I graduated in 1997 in 'Furniture
Restoration and Craftsmanship' obtaining a
2:1 Bachelor of Arts degree with Honours studying for 3 years at Buckinghamshire
University, High Wycombe.
Studies included furniture history, design and construction, ethical
aspects, material science and timber technology/identification along with
intensive hours 'at the bench' developed the foundations for the broad
skills and knowledge required in the profession. Practical skills included cabinet making, traditional upholstery and
polishing, metal work, gilding and specialized skills
connected with the field of conservation and restoration.
valuable foundation, and sadly the more academic side of the
subject does not seem to be embraced/understood elsewhere within
the profession, where it can be misunderstood as a substitute for
traditional experience learning rather than a very valuable addition to
I still work with another graduate of the course on occasional large joint projects.
If you have wondered where my BAFRA logo has gone?: I am not
currently continuing my membership, I am uncertain of it's
benefits to me or my
customers. Once considered the 'holy grail' by
students, few customers appreciate the organisation and consider
my good reputation and qualification a superior motivation.
I was a full accredited member of BAFRA (The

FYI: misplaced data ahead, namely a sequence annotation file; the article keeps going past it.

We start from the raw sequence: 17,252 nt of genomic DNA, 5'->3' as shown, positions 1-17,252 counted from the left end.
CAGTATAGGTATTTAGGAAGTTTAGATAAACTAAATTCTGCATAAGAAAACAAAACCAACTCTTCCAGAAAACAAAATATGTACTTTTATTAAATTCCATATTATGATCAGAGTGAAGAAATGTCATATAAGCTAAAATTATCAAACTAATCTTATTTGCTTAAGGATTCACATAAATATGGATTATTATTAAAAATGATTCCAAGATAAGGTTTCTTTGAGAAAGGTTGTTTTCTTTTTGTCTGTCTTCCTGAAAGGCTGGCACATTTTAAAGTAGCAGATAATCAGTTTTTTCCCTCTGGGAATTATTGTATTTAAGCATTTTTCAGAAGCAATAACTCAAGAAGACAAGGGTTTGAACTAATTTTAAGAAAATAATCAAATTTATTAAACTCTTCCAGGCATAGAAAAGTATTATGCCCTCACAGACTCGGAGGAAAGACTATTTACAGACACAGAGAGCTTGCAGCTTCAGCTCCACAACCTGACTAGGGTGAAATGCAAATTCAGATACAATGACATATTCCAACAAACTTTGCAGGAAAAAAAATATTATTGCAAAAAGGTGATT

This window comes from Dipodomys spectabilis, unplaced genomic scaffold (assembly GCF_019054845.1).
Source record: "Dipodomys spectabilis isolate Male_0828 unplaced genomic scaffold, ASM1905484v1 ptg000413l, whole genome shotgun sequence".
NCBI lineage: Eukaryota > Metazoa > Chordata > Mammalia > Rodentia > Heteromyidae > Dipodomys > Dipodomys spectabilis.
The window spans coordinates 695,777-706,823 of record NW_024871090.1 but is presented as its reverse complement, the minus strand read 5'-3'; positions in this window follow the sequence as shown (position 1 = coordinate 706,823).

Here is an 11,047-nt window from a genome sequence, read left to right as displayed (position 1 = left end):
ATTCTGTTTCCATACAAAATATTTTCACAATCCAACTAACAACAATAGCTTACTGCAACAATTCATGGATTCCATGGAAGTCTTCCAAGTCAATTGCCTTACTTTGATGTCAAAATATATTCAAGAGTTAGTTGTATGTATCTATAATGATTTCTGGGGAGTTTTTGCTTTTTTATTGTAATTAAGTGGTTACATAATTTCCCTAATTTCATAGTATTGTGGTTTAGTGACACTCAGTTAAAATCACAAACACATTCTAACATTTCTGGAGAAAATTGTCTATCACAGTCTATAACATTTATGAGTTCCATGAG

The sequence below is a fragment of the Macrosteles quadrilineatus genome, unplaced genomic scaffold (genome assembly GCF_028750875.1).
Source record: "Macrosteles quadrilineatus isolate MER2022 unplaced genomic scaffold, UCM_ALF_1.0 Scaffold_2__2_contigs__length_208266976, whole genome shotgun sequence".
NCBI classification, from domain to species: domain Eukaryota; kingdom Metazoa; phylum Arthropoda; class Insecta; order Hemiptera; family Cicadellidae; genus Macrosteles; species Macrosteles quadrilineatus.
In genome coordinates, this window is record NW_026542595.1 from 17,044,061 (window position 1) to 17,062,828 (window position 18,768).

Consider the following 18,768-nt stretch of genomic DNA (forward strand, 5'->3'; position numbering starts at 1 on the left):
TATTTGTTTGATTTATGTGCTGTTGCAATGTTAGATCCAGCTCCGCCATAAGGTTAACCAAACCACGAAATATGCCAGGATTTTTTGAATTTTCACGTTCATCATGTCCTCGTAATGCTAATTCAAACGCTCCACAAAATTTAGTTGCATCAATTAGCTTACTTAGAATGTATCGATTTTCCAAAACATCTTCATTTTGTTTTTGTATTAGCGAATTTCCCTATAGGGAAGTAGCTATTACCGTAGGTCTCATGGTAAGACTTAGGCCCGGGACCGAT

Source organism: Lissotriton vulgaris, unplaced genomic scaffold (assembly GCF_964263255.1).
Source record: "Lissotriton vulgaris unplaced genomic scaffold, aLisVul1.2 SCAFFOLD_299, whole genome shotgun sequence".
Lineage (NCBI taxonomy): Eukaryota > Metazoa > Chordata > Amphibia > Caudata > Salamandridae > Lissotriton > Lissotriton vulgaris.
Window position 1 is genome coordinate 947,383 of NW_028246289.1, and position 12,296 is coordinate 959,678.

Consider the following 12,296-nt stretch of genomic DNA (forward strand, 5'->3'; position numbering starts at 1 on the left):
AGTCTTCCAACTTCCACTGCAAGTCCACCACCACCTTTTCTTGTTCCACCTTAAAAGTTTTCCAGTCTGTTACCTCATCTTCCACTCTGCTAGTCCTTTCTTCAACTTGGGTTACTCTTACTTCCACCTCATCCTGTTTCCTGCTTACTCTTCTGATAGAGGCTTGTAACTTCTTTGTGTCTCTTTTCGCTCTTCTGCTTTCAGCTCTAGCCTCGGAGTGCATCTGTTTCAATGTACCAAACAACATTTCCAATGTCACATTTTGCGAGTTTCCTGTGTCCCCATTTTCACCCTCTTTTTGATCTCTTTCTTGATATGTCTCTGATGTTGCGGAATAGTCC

British Antique Furniture Restorers Association).
Choosing a BAFRA member for your restoration requirements in
principle is a good idea although may not mean a fully accredited or
qualified person works on your items, whereas I continue to work to the same high standards and 95%+ of the time I am the one working on your item.
excellent conservator restorers inside and outside organisations. There
are also many 'restorers' (individuals and companies) who you
should be very wary of giving anything of value to!.
More than half of my work is correcting others poor repairs.
Experience: I have worked extensively with other established professionals to gain the
essential experience traditionally sought from apprenticeships. Along
with work on a large range of items, not only furniture, for a variety
of clients; dealers, collectors, institutions and the general public. Principally
such broad but detailed experience develops an understanding of an
appropriate balance between conservation and restoration in whatever
context a valued item finds itself.
Further studies: Antique furniture restoration as a profession benefits from a broad knowledge, as well as the practical
skills. Expanding this knowledge is a continuous ongoing process, often requiring research
for specific project in order to achieve the best results.
A substantial library of reference books aids such research, a list of
recommended publications will be added to this website in the near future.
I am also currently studying BSc(Hons) Environmental Science as a personal interest.